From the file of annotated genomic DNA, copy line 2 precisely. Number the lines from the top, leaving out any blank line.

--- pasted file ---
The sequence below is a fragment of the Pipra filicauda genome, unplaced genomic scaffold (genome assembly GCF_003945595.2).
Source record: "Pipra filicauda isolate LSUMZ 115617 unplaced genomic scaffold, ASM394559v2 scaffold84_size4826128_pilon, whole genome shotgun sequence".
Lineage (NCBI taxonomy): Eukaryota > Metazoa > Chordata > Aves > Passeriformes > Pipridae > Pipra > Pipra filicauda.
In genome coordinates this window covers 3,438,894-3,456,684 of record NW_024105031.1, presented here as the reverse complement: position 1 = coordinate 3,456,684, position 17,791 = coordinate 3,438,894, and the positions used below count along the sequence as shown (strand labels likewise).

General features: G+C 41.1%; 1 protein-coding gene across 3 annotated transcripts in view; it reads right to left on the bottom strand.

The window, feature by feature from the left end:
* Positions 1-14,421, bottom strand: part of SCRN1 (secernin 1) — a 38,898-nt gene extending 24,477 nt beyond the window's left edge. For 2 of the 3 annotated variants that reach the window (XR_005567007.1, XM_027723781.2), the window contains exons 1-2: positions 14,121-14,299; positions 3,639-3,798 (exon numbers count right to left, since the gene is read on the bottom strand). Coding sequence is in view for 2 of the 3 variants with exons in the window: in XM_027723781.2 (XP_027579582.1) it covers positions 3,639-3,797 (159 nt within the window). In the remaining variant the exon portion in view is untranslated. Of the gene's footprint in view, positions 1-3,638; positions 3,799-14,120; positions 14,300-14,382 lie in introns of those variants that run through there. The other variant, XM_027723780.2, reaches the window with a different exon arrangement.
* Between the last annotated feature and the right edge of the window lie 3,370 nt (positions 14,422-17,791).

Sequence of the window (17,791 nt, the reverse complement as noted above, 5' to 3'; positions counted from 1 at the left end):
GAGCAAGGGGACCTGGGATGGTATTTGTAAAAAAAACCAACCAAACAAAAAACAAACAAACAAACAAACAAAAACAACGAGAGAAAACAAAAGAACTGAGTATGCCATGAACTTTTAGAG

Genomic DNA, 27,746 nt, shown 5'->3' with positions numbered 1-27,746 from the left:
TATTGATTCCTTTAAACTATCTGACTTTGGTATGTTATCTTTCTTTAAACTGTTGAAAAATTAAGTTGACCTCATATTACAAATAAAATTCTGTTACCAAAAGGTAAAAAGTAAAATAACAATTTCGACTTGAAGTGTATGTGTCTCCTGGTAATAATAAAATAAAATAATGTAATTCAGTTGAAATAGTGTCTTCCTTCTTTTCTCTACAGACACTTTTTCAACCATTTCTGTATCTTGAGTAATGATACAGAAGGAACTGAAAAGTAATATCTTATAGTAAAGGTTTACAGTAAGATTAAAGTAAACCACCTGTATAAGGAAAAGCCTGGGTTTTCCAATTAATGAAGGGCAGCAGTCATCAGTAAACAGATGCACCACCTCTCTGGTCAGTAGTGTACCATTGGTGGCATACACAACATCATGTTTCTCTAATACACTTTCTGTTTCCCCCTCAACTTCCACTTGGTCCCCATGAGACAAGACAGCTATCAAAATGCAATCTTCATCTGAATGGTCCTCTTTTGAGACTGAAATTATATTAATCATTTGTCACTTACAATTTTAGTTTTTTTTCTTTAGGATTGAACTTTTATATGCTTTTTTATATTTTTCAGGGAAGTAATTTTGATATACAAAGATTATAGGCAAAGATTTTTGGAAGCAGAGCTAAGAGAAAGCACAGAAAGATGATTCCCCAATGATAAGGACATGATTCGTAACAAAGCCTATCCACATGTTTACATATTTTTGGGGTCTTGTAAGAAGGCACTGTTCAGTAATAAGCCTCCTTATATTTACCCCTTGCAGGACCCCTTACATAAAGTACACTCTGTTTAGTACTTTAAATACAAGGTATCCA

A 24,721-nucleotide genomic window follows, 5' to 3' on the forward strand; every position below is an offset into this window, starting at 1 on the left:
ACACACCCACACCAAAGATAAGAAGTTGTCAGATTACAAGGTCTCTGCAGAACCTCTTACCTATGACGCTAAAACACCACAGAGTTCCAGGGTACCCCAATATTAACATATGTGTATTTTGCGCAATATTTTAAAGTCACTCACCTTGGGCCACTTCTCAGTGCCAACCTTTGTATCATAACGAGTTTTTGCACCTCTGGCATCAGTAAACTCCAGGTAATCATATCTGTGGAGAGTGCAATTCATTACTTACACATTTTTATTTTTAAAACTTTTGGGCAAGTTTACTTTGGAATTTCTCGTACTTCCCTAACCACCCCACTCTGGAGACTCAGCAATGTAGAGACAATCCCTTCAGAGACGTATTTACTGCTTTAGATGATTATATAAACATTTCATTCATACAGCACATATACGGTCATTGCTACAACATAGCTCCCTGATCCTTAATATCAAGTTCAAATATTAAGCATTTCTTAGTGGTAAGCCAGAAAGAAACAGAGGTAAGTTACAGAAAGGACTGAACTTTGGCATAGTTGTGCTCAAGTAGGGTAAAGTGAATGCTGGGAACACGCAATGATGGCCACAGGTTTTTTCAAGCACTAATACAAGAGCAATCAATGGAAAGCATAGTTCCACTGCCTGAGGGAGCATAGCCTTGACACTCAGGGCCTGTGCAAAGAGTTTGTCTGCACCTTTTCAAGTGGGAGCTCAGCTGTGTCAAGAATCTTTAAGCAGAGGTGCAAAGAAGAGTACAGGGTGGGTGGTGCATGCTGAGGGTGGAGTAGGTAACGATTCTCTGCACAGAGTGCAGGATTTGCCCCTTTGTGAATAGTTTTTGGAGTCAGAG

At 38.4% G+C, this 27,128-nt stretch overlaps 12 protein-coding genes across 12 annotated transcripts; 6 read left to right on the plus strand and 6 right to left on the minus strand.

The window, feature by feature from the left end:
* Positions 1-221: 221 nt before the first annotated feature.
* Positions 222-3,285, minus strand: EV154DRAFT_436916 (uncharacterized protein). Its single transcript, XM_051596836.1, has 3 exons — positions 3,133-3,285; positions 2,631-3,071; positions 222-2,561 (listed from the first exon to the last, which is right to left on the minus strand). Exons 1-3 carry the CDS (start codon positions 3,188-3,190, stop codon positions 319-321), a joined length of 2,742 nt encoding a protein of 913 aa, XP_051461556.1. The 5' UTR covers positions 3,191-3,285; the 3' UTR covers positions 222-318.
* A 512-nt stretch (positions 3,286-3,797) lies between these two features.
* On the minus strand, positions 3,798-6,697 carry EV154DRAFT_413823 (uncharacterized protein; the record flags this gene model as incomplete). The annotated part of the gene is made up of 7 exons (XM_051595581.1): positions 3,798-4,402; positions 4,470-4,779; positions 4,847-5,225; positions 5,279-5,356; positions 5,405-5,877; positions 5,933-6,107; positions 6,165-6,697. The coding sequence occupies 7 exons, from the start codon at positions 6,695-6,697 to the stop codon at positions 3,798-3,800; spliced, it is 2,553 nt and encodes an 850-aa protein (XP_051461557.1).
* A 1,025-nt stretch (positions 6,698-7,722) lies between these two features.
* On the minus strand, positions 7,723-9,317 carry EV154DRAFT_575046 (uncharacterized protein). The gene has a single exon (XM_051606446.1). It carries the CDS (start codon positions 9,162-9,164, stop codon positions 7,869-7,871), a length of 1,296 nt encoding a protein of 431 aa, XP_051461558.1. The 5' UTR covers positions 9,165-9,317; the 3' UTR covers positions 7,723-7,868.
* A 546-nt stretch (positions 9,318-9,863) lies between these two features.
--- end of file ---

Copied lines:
Source record: "Pipra filicauda isolate LSUMZ 115617 unplaced genomic scaffold, ASM394559v2 scaffold84_size4826128_pilon, whole genome shotgun sequence".